The same idea of growth in the child’s skill set is evident in the music ensemble program, where groups are created to meet the various developmental needs of musicians. In drama, students develop skills in JS productions, which are then further developed through SS drama classes and the SS productions. This collaborative planning model results in a well-scaffolded program that will effectively develop our students as performing artists.
As students grow, their interests and skillsets in music and drama also evolve. What would be the key characteristics for students in each stage of DUCKS, Junior School, and Senior School? How do you plan to accommodate these developments and curate age-appropriate lessons for our students across different year groups?
Backwards planning is quite common in the education world. Teachers ask themselves the question, where do our students need to get to in their DCB educational pathway? From that point we work out what it will take for them to get there by planning clear goals, by assessing with integrity each stage of the development, and working on strategies to see that students continue to grow. Communication amongst teachers from all sections of the school is essential. Collaboration is key. And having some consistency in the way we approach our teaching can be helpful.
I find it fascinating to learn that the DUCKS' model of music education is closely related to the Primary Years Program, which is the early years version of the Diploma Programme. In essence, our students start and end with programs very strongly motivated by inquiry. Inquiry is a fundament of all creative arts in the professional world. Inquiry encourages the asking of “what if” questions that therefore lead to original artworks being formed. Inquiry encourages reflection and self-evaluation, which are key to effective practice. Inquiry requires risk taking in experimenting and discovering for yourself, as you try things that may seem ridiculous or impossible. This is the mindset of a 21st century artist and is a methodology that performing artists in education should practice on a regular basis. I aim to encourage all of our students to be reflective inquirers and risk-takers in all of their art creating.
What would be your advice to students who want to pursue performing arts as their lifelong profession?
Be open-minded about your pathway, especially as an under-grad student. If you don’t get your first preference straight away, study somewhere else and try again the following year. Many arts institutions don’t like to take students who have not experienced a bit of life. The Arts is a very emotional medium and being a bit older can help to reach the emotional maturity that many arts institutes are looking for. Never forget that the Arts is highly subjective. Try not to be too upset with those who judge you in a negative manner. And some auditions just don’t always work out. Don’t feel rejected. Put it down to experience and try again. If it is your passion, never stop trying and never give up. The best part of being a performer is doing something you love each day of your life. Having a job you love makes every day of life a wonderful journey. Go with your passion, even if it may seem a hopeless cause on occasions.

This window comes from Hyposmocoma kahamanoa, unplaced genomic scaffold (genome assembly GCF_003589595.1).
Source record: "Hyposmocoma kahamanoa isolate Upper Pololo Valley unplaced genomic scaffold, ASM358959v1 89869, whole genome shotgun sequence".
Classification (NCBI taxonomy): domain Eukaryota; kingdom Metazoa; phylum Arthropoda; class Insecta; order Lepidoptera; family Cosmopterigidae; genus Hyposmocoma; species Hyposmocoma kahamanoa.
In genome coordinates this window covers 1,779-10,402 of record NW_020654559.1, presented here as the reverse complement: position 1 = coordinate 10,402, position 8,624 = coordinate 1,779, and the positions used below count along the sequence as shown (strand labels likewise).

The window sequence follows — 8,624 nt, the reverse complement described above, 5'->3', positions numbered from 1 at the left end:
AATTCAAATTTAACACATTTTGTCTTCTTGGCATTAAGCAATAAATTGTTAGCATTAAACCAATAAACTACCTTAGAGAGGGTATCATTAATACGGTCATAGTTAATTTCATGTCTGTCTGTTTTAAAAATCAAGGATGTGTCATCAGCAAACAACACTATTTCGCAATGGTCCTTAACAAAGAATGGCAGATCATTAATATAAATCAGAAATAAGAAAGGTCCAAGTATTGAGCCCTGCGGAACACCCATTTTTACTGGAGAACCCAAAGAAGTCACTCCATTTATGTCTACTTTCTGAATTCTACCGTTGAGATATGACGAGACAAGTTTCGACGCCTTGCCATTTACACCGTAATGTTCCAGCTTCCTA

How can parents best support their children in developing their passion and skills in performing arts?
The best pathway to success in music is private lessons. Make sure your child has private tuition on their instrument. Ensemble playing is equally important. Make sure your child gets a variety of ensemble opportunities. Community ensembles on weekends are great places to make friends outside of school.
Attend performances. Stay for the whole performance and support all of the performers. Everyone needs an audience to be a performer. Make sure the phone is on mute!
If drama is the passion, there are lots of drama workshops around town. All arts require practice and there is no better way to practice then with other like-minded people in a group workshop.
It has been challenging for our students in the past three years, possibly more so for students in performing arts because of restrictions, less performing opportunities, and so on. What would be your advice to the students who may be struggling with these challenges?
Recording music is a great outlet for performers who want to perform to audiences even though you cannot be in the same room. Buy yourself a nice microphone and interface and create your own ensemble by multi-tracking. Or collaborate online with other recording artists. Who knows? The recordings might go viral.
What are 4 words that describe your teaching style?
Enthusiastic, passionate, collaborative, inquiry-based.